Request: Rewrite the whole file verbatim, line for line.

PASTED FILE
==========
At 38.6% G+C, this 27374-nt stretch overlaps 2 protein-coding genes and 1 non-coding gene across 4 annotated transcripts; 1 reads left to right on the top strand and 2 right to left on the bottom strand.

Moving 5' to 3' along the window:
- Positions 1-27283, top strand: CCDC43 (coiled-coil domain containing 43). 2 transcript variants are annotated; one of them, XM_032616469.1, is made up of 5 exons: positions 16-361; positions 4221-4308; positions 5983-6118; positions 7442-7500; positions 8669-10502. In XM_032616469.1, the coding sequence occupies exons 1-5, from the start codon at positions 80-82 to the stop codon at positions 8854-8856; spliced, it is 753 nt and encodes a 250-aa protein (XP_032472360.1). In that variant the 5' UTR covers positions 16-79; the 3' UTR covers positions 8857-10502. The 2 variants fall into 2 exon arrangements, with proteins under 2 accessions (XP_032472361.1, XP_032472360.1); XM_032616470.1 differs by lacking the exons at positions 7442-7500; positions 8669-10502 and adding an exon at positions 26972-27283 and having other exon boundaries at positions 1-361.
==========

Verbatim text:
At 38.6% G+C, this 27374-nt stretch overlaps 2 protein-coding genes and 1 non-coding gene across 4 annotated transcripts; 1 reads left to right on the top strand and 2 right to left on the bottom strand.

Moving 5' to 3' along the window:
- Positions 1-27283, top strand: CCDC43 (coiled-coil domain containing 43). 2 transcript variants are annotated; one of them, XM_032616469.1, is made up of 5 exons: positions 16-361; positions 4221-4308; positions 5983-6118; positions 7442-7500; positions 8669-10502. In XM_032616469.1, the coding sequence occupies exons 1-5, from the start codon at positions 80-82 to the stop codon at positions 8854-8856; spliced, it is 753 nt and encodes a 250-aa protein (XP_032472360.1). In that variant the 5' UTR covers positions 16-79; the 3' UTR covers positions 8857-10502. The 2 variants fall into 2 exon arrangements, with proteins under 2 accessions (XP_032472361.1, XP_032472360.1); XM_032616470.1 differs by lacking the exons at positions 7442-7500; positions 8669-10502 and adding an exon at positions 26972-27283 and having other exon boundaries at positions 1-361.